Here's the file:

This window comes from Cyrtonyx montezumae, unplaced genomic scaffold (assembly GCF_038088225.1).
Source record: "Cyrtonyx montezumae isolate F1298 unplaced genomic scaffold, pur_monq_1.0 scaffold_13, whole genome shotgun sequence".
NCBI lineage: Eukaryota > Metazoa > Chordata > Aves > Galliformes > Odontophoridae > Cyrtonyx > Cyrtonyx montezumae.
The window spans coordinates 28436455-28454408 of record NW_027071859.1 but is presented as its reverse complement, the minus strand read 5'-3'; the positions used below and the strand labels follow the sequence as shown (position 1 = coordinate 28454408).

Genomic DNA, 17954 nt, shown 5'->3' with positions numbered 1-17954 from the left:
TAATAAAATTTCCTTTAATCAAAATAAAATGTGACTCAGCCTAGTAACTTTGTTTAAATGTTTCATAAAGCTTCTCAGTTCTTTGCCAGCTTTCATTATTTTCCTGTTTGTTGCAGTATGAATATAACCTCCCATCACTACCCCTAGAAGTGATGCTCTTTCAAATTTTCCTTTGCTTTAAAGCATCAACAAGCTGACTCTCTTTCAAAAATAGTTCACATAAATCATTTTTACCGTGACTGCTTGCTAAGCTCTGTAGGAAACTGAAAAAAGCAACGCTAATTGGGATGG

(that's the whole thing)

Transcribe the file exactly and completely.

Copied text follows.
This window comes from Cyrtonyx montezumae, unplaced genomic scaffold (assembly GCF_038088225.1).
Source record: "Cyrtonyx montezumae isolate F1298 unplaced genomic scaffold, pur_monq_1.0 scaffold_13, whole genome shotgun sequence".
NCBI lineage: Eukaryota > Metazoa > Chordata > Aves > Galliformes > Odontophoridae > Cyrtonyx > Cyrtonyx montezumae.
The window spans coordinates 28436455-28454408 of record NW_027071859.1 but is presented as its reverse complement, the minus strand read 5'-3'; the positions used below and the strand labels follow the sequence as shown (position 1 = coordinate 28454408).

Genomic DNA, 17954 nt, shown 5'->3' with positions numbered 1-17954 from the left:
TAATAAAATTTCCTTTAATCAAAATAAAATGTGACTCAGCCTAGTAACTTTGTTTAAATGTTTCATAAAGCTTCTCAGTTCTTTGCCAGCTTTCATTATTTTCCTGTTTGTTGCAGTATGAATATAACCTCCCATCACTACCCCTAGAAGTGATGCTCTTTCAAATTTTCCTTTGCTTTAAAGCATCAACAAGCTGACTCTCTTTCAAAAATAGTTCACATAAATCATTTTTACCGTGACTGCTTGCTAAGCTCTGTAGGAAACTGAAAAAAGCAACGCTAATTGGGATGG